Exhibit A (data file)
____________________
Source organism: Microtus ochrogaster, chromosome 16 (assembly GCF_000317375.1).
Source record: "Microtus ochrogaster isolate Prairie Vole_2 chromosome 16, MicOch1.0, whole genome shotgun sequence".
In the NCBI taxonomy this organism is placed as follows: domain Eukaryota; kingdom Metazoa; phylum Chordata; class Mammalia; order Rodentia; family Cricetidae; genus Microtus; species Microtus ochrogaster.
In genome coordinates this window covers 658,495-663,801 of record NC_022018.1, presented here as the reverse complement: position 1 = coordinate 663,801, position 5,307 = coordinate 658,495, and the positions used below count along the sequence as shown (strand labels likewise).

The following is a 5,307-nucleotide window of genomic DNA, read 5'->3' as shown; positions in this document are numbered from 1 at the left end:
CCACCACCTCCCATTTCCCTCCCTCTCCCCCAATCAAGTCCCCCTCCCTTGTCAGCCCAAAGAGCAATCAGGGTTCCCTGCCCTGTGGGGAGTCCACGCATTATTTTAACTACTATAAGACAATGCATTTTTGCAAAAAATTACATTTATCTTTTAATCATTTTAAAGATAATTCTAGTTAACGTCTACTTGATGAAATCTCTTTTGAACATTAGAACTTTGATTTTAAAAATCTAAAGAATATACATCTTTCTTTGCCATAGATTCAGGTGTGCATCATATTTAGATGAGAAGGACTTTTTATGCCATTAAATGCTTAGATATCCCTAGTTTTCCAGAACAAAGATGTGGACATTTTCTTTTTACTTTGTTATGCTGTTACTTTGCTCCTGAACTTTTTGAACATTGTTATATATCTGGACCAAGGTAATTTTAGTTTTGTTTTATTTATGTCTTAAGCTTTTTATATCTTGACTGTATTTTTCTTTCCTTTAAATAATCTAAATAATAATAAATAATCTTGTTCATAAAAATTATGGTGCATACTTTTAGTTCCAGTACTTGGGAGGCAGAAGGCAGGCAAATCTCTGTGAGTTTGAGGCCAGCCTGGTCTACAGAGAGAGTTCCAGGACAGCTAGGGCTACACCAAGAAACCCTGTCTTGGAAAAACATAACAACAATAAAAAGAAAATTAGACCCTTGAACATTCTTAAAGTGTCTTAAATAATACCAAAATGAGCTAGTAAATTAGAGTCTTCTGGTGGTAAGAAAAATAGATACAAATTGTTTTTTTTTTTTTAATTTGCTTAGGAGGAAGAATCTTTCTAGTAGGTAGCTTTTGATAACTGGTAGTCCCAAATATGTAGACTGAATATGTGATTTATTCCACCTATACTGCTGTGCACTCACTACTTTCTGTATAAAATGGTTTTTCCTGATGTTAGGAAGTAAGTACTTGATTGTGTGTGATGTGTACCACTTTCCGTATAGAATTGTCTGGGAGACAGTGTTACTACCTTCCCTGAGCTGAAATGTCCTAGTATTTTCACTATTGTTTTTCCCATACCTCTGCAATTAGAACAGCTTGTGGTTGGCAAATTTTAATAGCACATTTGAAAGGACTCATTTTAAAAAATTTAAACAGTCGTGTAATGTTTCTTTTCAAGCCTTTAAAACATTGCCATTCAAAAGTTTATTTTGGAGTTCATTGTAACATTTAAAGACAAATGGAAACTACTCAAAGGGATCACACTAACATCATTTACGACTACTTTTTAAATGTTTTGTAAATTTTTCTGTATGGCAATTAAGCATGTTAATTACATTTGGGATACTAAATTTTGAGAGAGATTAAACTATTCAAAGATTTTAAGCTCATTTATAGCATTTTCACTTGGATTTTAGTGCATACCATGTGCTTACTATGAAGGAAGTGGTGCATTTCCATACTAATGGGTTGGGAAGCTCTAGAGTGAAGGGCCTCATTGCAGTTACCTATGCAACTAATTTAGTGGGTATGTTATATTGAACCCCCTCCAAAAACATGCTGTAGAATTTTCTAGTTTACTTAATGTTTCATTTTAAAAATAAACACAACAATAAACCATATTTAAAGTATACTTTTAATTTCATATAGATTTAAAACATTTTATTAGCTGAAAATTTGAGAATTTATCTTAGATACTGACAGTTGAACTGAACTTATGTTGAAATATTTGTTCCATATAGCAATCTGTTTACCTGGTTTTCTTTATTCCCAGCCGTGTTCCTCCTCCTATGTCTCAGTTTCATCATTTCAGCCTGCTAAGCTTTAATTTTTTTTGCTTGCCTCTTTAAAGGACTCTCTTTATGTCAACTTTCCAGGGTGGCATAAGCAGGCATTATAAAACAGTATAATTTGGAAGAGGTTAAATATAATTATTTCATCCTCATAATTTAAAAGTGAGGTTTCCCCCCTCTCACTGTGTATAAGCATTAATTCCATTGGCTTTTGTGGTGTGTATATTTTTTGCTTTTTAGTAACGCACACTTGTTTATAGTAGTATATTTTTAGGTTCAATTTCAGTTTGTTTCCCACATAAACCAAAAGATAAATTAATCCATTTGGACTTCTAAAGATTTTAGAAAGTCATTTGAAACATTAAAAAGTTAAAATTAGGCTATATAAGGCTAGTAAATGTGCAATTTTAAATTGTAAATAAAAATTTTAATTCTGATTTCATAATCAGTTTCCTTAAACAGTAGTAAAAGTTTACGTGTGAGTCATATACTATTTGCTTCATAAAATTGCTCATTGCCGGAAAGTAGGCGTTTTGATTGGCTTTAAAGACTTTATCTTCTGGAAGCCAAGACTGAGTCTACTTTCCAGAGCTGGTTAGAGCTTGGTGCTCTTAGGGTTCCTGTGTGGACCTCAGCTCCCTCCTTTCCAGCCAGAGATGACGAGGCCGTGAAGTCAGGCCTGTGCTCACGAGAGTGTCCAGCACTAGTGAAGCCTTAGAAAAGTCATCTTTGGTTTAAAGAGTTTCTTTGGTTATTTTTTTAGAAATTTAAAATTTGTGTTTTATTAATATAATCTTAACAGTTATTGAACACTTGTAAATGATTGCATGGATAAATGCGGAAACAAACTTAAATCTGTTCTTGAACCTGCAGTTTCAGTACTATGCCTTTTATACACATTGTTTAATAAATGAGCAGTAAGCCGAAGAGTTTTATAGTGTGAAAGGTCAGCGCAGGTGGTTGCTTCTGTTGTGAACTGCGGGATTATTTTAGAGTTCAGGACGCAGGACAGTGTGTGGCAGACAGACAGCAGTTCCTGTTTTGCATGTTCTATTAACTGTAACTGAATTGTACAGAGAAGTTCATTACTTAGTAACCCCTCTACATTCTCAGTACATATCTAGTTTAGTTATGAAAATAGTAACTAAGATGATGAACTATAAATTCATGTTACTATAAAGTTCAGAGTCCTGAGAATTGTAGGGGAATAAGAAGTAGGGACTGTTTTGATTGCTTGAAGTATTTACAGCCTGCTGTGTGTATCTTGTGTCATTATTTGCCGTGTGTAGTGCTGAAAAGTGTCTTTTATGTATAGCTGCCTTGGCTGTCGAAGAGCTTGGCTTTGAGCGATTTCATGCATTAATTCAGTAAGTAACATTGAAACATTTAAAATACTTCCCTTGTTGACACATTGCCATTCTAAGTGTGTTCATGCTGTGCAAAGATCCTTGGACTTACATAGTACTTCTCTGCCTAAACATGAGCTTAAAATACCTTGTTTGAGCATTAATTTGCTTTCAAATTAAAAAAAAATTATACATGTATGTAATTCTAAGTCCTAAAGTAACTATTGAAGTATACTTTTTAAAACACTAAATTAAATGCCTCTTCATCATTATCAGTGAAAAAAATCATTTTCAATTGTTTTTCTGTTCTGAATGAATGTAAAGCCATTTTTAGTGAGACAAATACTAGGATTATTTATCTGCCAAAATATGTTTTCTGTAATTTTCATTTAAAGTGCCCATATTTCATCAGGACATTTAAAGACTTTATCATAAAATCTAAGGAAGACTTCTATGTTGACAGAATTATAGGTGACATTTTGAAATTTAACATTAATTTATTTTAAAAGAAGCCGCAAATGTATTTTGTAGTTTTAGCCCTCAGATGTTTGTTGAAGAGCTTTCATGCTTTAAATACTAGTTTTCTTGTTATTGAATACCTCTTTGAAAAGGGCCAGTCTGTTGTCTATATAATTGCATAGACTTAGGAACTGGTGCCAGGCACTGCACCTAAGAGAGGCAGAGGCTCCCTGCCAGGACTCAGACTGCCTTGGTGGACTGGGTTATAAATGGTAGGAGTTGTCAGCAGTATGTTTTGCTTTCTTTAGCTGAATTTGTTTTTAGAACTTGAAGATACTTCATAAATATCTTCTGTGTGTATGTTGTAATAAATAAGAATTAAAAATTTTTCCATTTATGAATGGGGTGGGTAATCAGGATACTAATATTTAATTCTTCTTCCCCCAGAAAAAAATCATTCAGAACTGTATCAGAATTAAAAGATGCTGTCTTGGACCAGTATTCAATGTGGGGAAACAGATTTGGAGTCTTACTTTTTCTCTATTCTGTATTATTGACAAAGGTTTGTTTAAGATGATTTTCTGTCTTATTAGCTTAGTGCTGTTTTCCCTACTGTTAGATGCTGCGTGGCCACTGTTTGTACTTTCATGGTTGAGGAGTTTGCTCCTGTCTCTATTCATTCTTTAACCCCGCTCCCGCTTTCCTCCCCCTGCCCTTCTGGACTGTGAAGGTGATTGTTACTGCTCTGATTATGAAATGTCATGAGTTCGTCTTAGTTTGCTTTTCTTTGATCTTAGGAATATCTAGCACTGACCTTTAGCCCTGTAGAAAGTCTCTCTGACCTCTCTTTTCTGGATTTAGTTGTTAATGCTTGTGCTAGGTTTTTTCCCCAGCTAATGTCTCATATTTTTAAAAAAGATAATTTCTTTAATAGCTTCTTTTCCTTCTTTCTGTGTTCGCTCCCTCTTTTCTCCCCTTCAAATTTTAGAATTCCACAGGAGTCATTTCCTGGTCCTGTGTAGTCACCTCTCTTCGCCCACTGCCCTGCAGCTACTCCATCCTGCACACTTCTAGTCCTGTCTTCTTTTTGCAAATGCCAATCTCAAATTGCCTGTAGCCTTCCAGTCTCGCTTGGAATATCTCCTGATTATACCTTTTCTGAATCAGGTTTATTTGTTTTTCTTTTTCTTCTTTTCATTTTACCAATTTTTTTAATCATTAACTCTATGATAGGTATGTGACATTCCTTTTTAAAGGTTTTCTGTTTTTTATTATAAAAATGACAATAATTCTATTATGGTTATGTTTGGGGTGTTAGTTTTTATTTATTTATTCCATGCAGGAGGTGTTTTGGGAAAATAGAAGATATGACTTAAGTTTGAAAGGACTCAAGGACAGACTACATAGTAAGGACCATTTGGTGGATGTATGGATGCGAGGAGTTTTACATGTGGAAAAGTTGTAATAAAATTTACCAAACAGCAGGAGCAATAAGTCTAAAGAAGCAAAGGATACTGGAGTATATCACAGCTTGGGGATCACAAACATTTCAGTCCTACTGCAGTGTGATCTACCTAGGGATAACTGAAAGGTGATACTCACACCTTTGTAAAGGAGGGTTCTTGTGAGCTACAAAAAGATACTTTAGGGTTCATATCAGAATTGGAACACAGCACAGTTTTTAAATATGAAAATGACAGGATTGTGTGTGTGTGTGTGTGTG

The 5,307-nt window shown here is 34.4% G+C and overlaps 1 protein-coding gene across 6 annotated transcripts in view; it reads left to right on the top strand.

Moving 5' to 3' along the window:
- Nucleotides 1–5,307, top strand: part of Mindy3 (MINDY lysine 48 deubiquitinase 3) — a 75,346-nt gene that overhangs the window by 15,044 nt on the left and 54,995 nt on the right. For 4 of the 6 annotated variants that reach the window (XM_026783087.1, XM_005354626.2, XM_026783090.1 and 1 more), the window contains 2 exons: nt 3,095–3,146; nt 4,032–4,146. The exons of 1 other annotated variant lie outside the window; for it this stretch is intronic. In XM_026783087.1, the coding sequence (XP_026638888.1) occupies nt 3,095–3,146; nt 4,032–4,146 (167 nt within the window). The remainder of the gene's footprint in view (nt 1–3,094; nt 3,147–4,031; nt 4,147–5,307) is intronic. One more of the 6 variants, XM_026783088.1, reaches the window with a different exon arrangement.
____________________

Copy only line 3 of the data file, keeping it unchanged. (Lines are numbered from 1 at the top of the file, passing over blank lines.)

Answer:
In the NCBI taxonomy this organism is placed as follows: domain Eukaryota; kingdom Metazoa; phylum Chordata; class Mammalia; order Rodentia; family Cricetidae; genus Microtus; species Microtus ochrogaster.